Well hats off to a new year. In the midst of all this awards season talk (you can catch my top 15 list of 2013 here) I’d like to present the films I’m most looking forward to seeing this next year. If available, I’ve provided the trailers and release dates. Make sure to let me know what films you are looking forward to seeing and if there are any I missed.

10 – Knight of Cups

This one is still a bit of a mystery as director Terrence Malick hasn’t officially said anything about Knight of Cups (or much else about his other projects). What we do know is that is stars Christian Bale, Imogen Poots, Joel Kinnaman, Cate Blanchet, Natalie Portman, Jason Clarke, Wes Bentley, and Antonio Banderas (wow!!). If the cast isn’t enough to get you excited, rumor is that Malick has a few additional films planned (though these are most likely to be pushed back to 2015 and beyond).  No release date yet.

9 – Foxcatcher

Director Bennett Miller made waves a while back with his Oscar-winning film Capote and 2011’s Moneyball. Next year he returns with a film based on Olympic Wrestling Champion Mark Schultz. Originally intended for 2013 (there was even a trailer released last fall), the film was pushed back due to editing issues and concern the awards season would be too crowded. Channing Tatum and Steve Carell (supposedly playing against type) star alongside Mark Ruffalo, Sienna Miller, and Tara Subkoff.  Foxcatcher is rumored to be released in the spring, but could be pushed back to fall.

8 – Boyhood

This mysterious project from Richard Linklater supposedly has been in production for the last 12 years, chronicling the life of Ethan Hawke and Patricia Arquette’s son. As a huge fan of his Before trilogy, I can’t wait to see what frequent collaborators Linklater and Hawke have in store. No release date yet.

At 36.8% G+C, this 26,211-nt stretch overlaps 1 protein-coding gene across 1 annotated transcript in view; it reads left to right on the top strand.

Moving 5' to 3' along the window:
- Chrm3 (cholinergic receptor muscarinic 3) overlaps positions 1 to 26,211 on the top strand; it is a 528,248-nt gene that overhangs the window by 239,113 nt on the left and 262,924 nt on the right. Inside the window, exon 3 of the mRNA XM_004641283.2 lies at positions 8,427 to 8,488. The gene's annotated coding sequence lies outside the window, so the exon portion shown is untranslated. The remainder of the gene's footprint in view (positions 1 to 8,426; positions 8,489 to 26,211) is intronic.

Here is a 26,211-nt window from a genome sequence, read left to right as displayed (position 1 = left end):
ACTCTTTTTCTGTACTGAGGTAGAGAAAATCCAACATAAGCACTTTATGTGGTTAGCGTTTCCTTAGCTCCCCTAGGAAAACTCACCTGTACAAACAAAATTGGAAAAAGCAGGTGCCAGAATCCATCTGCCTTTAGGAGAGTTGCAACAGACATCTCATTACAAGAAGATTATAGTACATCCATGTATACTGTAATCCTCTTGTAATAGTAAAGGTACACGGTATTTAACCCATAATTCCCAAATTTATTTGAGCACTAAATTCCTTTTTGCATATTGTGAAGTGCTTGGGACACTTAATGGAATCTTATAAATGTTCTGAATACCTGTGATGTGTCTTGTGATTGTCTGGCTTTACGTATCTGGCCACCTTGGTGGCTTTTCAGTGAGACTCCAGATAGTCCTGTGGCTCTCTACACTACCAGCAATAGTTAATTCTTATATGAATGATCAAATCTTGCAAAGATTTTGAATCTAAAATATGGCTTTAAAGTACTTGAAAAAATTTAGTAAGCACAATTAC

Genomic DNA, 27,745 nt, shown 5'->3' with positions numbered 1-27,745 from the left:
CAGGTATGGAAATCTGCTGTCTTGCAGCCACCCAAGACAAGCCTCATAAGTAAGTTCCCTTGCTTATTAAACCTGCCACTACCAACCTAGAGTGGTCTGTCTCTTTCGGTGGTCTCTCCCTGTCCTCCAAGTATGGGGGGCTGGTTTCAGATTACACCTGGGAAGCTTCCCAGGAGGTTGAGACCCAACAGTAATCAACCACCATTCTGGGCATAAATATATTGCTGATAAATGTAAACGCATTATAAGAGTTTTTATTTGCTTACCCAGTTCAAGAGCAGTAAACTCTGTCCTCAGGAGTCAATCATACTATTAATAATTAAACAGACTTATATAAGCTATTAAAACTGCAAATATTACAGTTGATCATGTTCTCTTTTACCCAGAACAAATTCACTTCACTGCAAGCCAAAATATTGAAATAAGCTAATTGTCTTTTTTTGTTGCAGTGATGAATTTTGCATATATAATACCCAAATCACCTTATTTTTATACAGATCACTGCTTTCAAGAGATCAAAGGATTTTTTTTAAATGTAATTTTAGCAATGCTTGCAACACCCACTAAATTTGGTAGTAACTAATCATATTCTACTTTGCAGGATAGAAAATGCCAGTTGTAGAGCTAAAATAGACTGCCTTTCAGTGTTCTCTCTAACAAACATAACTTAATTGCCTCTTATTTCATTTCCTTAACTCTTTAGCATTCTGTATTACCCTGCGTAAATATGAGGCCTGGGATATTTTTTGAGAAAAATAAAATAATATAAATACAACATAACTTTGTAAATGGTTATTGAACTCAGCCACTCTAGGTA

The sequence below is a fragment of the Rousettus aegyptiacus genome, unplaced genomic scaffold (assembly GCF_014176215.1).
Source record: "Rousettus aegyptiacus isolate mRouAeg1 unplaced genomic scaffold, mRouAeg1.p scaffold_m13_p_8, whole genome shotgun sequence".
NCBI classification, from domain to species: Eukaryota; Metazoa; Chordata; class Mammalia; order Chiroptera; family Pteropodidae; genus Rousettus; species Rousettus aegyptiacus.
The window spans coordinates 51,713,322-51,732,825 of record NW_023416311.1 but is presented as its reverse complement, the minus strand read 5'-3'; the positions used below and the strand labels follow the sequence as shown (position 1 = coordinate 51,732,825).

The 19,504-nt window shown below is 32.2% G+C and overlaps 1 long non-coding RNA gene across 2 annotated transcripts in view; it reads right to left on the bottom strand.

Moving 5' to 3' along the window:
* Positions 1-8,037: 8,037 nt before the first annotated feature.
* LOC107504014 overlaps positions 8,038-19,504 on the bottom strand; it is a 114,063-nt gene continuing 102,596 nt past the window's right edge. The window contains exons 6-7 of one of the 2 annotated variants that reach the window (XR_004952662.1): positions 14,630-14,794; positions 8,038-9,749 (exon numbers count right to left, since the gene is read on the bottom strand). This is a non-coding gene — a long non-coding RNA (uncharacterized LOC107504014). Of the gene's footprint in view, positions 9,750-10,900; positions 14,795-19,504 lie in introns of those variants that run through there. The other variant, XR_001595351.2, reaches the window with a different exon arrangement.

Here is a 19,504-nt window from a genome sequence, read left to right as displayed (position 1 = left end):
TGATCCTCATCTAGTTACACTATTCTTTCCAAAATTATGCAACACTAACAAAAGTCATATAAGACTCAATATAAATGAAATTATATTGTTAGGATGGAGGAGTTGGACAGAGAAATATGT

7- Transcendence

Wally Pfister, who is mostly known for his cinematography work with Christopher Nolan, makes his directorial debut next year with a mind-bending sci-fi about artificial intelligence. This looks like it has all the right ingredients to be the next Minority Report, and I’m excited to see Johnny Depp actually using his talent. Depp stars alongside Morgan Freeman, Cillian Murphy, Kate Mara, Paul Bettany and Rebecca Hall. In theaters April 14.

6 – The Grand Budapest Hotel

Boasting an amazing all-star lineup of Saoirse Ronan, Ralph Fiennes, Lea Seydoux, Jude Law, Edwards Norton, Bill Murray, Tilda Swinton, Jason Schwartzman, Owen Wilson, Adrien Brody, Willem Dafoe, Jeff Goldblum, F. Murray Abraham, and Harvey Keitel (!!!), the film from Wes Anderson promises mystery, laughs, drama, superb music and Helvetica font. In theaters March 7.

5 – Enemy

After filming the Oscar-nominated Incendies, and last years incredible Prisoners, Denis Villeneuve is making a name for himself and this year he agian reunited with Jake Gyllenhaal in Enemy. The thriller is supposedly about a man who goes after his look-alike after seeing him in a movie. I’m intrigued. In theaters March 14.

4 – Gone Girl

One of my favorite directors, David Fincher, gives us a film about a man whose wife mysteriously disappears while on honeymoon, starring Ben Affleck. Based on the best-selling novel of the same name, Gone Girl could become this year’s Girl With The Dragon Tatoo. In theaters October 8.

3 – Noah

Yes, you are familiar with the biblical story, but director Darren Aronofsky is sure to put a new spin on the tale. Staring Russel Crowe, Emma Watson, Logan Lerman, Jennifer Connelly and Anthony Hopkins, and supposedly boasting some of the best digital effects ever to be done by Industrial Light and Magic, Noah arrives March 28.

2 – Interstellar

Christopher Nolan is back in action with a story about wormholes, space travel, and corn shortages. Yup. Staring Anne Hathaway, Matthew McConaughey, Jessica Chastain, Michael Caine, Casey Affleck, Wes Bentley, Topher Grace, and Ellen Burstyn, the film is out November 7.

1 – Inherent Vice